John Arblaster (Bonheiden, 1985) is part-time lecturer in the history of spirituality in the Low Countries at the Ruusbroec Institute. He also works part-time as a research associate of the Faculty of Theology and Religious Studies, KU Leuven.
In December 2016, he obtained a double doctorate in literature (University of Antwerp) and theology (KU Leuven). His doctoral research concerned the literary articulations of and theological developments in the doctrine of deification in a number of mystical authors from the medieval Low Countries, with a particular focus on the works of William of Saint-Thierry, the anonymous poet known as Pseudo-Hadewijch, Beatrice of Nazareth, Marguerite Porete, and John of Ruusbroec.
He is currently conducting the first literary and theological analysis of the complete oeuvre of Jan van Leeuwen (c. 1300-1378), a layperson of the lowest social class who was the cook at the Priory of Groenendaal and who wrote twenty-two mystical prose treatises in Middle Dutch.
His research methodology is located at the intersection of literary studies and theology, with a primary emphasis on metaphor studies, intertextuality, and interlingual networks of ‘critical' reception, as well as content-related themes such as mystical anthropology and pneumatology. While he mainly conducts research into mystics from the Low Countries, he also has a particular interest in other medieval mystical and devotional authors (e.g. John of Fécamp, Hildegard of Bingen, Elizabeth of Schönau, Hugh and Richard of Saint-Victor, Jacopone da Todi, Johannes Tauler, Walter Hilton and Julian of Norwich), as well as in the 'mystical culture' of the Devotio Moderna (especially Thomas a Kempis and Erasmus).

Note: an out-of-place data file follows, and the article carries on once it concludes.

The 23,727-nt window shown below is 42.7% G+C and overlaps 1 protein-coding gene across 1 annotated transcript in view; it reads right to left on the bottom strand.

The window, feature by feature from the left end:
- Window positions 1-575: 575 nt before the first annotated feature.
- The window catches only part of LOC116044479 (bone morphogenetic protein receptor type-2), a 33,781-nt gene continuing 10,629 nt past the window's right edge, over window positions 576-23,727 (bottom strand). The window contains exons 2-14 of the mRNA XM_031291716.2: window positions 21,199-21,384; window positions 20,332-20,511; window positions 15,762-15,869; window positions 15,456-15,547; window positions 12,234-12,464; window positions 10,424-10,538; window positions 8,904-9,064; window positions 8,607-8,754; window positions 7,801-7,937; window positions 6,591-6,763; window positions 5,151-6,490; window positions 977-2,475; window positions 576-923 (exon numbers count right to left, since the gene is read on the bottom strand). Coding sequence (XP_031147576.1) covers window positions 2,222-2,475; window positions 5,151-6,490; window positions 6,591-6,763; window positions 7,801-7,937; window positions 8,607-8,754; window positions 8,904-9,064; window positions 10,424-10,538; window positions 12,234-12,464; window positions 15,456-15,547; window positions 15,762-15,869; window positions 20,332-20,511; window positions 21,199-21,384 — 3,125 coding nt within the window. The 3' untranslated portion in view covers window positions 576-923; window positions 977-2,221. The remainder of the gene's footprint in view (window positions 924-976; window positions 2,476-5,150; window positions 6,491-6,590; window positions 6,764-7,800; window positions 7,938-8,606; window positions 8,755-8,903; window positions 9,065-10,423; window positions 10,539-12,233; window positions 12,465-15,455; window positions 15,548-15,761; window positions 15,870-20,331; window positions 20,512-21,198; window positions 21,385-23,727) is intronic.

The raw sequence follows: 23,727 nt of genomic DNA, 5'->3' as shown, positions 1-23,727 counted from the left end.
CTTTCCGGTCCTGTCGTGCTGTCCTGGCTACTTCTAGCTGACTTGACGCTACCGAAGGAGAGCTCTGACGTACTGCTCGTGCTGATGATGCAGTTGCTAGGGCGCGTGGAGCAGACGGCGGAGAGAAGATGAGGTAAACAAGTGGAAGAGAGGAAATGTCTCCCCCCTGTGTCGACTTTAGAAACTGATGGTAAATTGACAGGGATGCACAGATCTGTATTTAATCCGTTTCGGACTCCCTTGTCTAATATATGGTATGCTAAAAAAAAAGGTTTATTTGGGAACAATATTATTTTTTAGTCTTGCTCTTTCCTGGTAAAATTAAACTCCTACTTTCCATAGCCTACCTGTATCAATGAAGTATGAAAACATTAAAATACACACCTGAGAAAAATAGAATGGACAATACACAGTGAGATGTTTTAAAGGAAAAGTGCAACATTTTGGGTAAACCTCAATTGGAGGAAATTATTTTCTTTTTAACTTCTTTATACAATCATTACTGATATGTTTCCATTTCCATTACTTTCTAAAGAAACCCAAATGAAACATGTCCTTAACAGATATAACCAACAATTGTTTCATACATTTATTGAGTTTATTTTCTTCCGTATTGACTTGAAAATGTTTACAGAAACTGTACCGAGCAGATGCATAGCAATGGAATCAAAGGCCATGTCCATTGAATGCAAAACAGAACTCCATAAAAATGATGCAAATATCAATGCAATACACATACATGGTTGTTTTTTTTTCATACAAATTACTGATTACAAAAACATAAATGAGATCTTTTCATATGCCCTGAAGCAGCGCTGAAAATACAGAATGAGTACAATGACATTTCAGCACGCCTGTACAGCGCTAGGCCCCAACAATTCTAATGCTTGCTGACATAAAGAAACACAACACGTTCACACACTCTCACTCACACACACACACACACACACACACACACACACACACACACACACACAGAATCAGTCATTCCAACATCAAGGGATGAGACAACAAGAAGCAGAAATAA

With Louise Nelstrop (Oxford University/York St. John) and Simon Podmore (Liverpool Hope University) he coordinates the Mystical Theology Network, an extensive international network of researchers engaged with mystical literature from a wide variety of perspectives. Don't hesitate to contact him with any questions about the network or its annual conferences.
Starting in the summer of 2020 he is also organizing the annual Jesuit Heritage Summer School. The theme of the inaugural edition (7-11 September 2020) is Art and Architecture.
* “The Image and Likeness of God,” in: Eddie Howells and Mark McIntosh (eds.), The Oxford Handbook of Mystical Theology (OUP, forthcoming).
* “‘Flowing from the Wild Sea and Back to the Sea’: Water Metaphors and Mystical Union in the Late Medieval Low Countries’, The Journal of Religion 98 (2018), 169-191.
* John Arblaster & Paul Verdeyen, “The Reciprocity of Spiritual Love in William of Saint-Thierry and Hadewijch,” International Journal of Philosophy and Theology 78 (2017), 39-54.
* John Arblaster & Rob Faesen (eds.) Mystical Anthropology: Authors from the Low Countries (Abingdon: Routledge, 2017).
* John Arblaster & Rob Faesen (eds.), A Companion to John of Ruusbroec (Leiden: Brill, 2014).